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Are you an emotional spender? This is what you can do about it

author: Fiona Peake

By Fiona Peake

Self-care can take many forms, but if you’re reaching for your bank card as a way to ease your emotions – you could be doing more harm than good.

Research has shown that financial instability can have a direct impact on our mental health, yet it’s not uncommon for us to use spending as an emotional crutch. Whatever your vice is, be it clothes, tech, food or books – there's no denying that the simple act of buying something new can deliver an almost instant feeling of euphoria. 

However, once that initial excitement has worn off, if you’re left with only feelings of regret, it could mean that you’re an emotional spender.  

What is emotional spending? 

It’s nice to treat yourself once in a while, whether it’s to cheer yourself up or as a way of celebrating an achievement. But, if you find that you're spending more money than you might have on things you don’t necessarily need, and particularly if you later regret your purchases, then it might be a sign that your emotions are the driving force behind your spending. 

Emotional spending is often linked to negative feelings such as sadness or stress, but the truth is that you can react to any emotion through unnecessary spending.  

If your budget is being stretched to accommodate in-the-moment purchases, there are things you can do to help curb your impulses.  

Recognising your triggers 

Understanding the types of emotions that make you want to reach for your bank card is the first step towards combatting emotional spending. Some of the most common emotions that drive this sort of impulsive buying include: 

  • Stress 
  • Sadness 
  • Guilt 
  • Jealousy 
  • Achievement 

Whether it’s in a bid to lift your mood, keep up with peers or reward yourself for doing well, the emotional drivers that lead you to spending unnecessarily are the first place to start when addressing the issue.  

Tactics to control emotional spending 

Once you know what triggers you to spend, you can start looking at other ways to ease that same emotion, without spending money. We’ve put together some useful tips to help. 

1. Sleep on it 

More often than not, if you allow yourself a little bit of breathing space, you'll find that your initial feelings - and the impulse to spend that came with them - will have died down. 

If there’s something you have your eye on, giving yourself at least the night to sleep on it before you decide to buy it can be all that’s needed to make better choices.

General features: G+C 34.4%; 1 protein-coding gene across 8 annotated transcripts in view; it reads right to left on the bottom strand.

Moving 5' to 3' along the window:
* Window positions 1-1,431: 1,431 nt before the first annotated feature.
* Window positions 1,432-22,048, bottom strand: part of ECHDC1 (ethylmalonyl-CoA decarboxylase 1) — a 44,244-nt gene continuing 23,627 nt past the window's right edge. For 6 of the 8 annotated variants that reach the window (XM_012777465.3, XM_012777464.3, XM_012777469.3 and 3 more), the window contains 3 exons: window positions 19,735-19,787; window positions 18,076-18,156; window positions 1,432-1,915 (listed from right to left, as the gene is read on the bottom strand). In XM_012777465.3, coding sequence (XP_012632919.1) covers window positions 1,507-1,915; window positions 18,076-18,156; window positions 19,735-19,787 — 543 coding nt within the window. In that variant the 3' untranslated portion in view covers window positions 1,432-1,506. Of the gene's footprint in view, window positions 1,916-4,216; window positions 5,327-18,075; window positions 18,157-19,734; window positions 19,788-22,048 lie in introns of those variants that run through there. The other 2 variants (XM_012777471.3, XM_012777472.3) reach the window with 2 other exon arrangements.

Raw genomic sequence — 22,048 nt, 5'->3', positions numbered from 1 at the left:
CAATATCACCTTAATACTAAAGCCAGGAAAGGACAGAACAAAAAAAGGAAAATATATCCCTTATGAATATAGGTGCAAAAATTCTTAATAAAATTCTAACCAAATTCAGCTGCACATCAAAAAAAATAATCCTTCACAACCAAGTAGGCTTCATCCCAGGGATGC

2. Avoid temptation 

If you’re an avid shopper who can’t resist a bargain, it can be worth deleting your go-to shopping apps and unsubscribing from mailing lists.  

This needn’t be forever, but removing that initial temptation to act on impulse can be helpful. You're much less likely to spend if you first have to make the effort of redownloading the necessary apps.  

3. Spend more time with your budget 

If your emotional spending has gotten out of hand, you may find yourself avoiding your bank balance – and your budget. This isn’t uncommon, but it can lead to more financial difficulties down the line. 

Focusing on your budget, and spending time on your finances to get them into good shape offers a range of unexpected benefits, not least the accountability and motivation it can bring to spend more sensibly.  

4. Discover new coping mechanisms 

It can be difficult to navigate your emotions, especially if you’ve grown accustomed to spending as and when you feel the urge. However, there are a range of ways you can deal with your emotions, without having to spend a penny. 

Some of our favourite self-care ideas that won’t break the bank include: 

  • Taking yourself for a long walk 
  • Cooking and baking 
  • Pamper time 
  • Reading 
  • Exercise 
  • Spending time with loved ones 
  • Discovering new hobbies 

As you start to move away from emotional spending in favour of other things that make you feel good, you should find those urges to impulse buy die down.  

Looking for more ways to make the most of your budget? Find out how you could spend less and save more in 2022. 

Disclaimer: All information and links are correct at the time of publishing.

author: Fiona Peake

By Fiona Peake

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man and woman holding shopping bags man and woman holding shopping bags